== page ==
WEP Quest

Paul Blankenbaker


Ronald W. Henderson

UNIVERSAL Technologies


Copyright © 2003 - 2009 Respective Authors



This article will demonstrate the weakness associated with the IEEE 802.11b wireless encryption standard called WEP (Wired Equivalent Privacy). The reader will learn how a WEP key for a WEP encrypted wireless network can be cracked.

Table of Contents

Determining The WEP Key
Gathering The Necessary Equipment
Setting Up The System
Determining The Frequency/Channel Of The Access Point
Capturing Wireless Data Packets
Deciphering the WEP Key
What We've Learned So Far
What Can Be Done With A WEP Key
Removing The WEP Encryption From The Captured Data
Examining Network Data After Removing WEP Encryption
What Else Can Be Done?
What Has Been Learned
What Should Be Further Investigated


Having a wireless access point in our home, and knowing that 128 bit WEP is subject to being cracked, I've often wondered the following:

How long would it take for a someone parked in front of the house to determine the WEP key?

Being a developer involved with the Network Security Toolkit project, I knew that I had both the hardware and software to answer this question. Instead of simply running out and answering the question, I decided to take the time and "do it right" with the following goals in mind:

  • Demonstrate how one cracks the 128 bit WEP key for a wireless network.

  • Demonstrate how one might then estimate how much time must elapse before they should assume their WEP key is cracked by someone outside.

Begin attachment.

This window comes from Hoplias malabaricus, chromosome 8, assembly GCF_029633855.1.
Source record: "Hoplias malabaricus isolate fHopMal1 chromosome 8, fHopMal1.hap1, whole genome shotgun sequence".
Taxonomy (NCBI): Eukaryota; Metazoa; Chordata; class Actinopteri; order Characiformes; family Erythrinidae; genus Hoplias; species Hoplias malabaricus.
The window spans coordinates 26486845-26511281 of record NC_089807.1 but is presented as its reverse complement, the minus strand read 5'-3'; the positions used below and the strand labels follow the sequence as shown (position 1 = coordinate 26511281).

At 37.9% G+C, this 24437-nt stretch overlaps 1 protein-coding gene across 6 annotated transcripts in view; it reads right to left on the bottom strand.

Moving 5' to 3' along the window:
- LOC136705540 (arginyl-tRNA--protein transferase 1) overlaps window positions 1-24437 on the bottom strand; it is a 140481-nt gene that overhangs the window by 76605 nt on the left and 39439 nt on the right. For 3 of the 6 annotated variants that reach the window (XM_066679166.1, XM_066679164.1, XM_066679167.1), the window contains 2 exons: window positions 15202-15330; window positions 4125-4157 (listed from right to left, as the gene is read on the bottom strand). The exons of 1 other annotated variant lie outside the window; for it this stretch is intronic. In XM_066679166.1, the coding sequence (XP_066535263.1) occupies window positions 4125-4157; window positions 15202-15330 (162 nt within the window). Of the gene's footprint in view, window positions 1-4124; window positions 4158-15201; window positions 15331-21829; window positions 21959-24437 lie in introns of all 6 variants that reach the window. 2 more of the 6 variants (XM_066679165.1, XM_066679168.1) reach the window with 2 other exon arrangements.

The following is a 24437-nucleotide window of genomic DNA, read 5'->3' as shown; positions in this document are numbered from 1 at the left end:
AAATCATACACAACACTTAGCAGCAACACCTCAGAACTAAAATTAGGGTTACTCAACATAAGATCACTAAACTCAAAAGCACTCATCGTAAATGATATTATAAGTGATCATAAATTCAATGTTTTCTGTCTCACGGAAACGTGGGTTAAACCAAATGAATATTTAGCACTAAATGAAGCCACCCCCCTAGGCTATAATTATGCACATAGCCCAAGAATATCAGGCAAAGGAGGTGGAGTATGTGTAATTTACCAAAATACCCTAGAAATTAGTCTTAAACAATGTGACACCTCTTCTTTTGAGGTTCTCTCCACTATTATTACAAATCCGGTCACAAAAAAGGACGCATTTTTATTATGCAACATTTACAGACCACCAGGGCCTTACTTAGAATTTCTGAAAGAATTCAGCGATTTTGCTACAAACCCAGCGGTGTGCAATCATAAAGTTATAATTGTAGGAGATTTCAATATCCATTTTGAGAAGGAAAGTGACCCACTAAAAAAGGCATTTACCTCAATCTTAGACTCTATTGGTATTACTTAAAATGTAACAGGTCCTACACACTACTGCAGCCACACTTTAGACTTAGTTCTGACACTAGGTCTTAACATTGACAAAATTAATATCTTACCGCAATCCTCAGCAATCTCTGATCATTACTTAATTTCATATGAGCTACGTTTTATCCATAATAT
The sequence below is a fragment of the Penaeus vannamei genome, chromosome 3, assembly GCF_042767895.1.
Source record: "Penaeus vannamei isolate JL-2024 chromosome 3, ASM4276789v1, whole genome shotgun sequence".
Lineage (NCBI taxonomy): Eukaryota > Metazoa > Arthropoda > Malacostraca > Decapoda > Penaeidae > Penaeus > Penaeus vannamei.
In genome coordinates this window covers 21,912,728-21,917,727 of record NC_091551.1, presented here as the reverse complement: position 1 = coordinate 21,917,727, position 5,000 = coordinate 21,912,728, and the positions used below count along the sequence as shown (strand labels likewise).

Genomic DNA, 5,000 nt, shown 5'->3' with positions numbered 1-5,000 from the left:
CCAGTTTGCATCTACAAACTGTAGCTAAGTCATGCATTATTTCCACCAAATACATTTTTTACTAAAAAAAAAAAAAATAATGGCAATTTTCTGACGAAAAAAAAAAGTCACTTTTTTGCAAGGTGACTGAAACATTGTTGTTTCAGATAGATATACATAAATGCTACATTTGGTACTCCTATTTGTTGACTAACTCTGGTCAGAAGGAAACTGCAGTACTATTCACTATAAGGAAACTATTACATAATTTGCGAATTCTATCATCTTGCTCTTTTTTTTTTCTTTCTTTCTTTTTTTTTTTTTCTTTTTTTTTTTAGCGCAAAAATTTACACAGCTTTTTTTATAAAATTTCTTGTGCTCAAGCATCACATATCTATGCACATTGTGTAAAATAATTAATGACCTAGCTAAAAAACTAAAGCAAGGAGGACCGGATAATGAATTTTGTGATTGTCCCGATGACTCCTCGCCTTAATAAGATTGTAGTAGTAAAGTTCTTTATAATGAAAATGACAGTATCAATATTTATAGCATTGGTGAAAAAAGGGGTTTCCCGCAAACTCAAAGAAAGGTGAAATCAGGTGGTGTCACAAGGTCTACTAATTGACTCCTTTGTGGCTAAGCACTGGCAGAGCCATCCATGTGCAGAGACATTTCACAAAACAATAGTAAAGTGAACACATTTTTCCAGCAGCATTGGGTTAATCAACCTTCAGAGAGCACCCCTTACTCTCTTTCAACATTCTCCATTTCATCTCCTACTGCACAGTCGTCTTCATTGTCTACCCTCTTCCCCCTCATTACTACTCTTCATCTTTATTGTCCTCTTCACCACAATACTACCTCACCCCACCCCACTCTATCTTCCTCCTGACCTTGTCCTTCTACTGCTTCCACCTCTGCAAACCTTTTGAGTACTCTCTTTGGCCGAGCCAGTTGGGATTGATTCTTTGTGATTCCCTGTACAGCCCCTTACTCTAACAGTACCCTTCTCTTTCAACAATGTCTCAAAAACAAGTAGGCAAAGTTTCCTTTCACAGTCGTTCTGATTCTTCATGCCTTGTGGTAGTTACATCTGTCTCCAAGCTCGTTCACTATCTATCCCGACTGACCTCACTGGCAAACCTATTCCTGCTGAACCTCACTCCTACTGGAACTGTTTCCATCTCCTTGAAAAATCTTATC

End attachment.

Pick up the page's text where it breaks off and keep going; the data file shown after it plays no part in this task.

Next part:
• Offer some thoughts on alternatives to improving security beyond basic WEP (in particular for those of us using multiple Operating Systems).

  • Document and publish my results on the Internet.

The purpose of this article is not to enable one to break into wireless networks. Instead, the goal of this article is to provide incentive to those making use of wireless networks to do a better job at securing them. It may not be possible to keep a determined and skilled network cracker out of a wireless network, but we should be able to do a better job at slowing them down.


This article was written using release 1.2.2 of the Network Security Toolkit. If you wish to repeat any of the documented experiments, and you use a different hardware, or a different version of the Network Security Toolkit distribution, you will need to make slight adjustments based upon your hardware.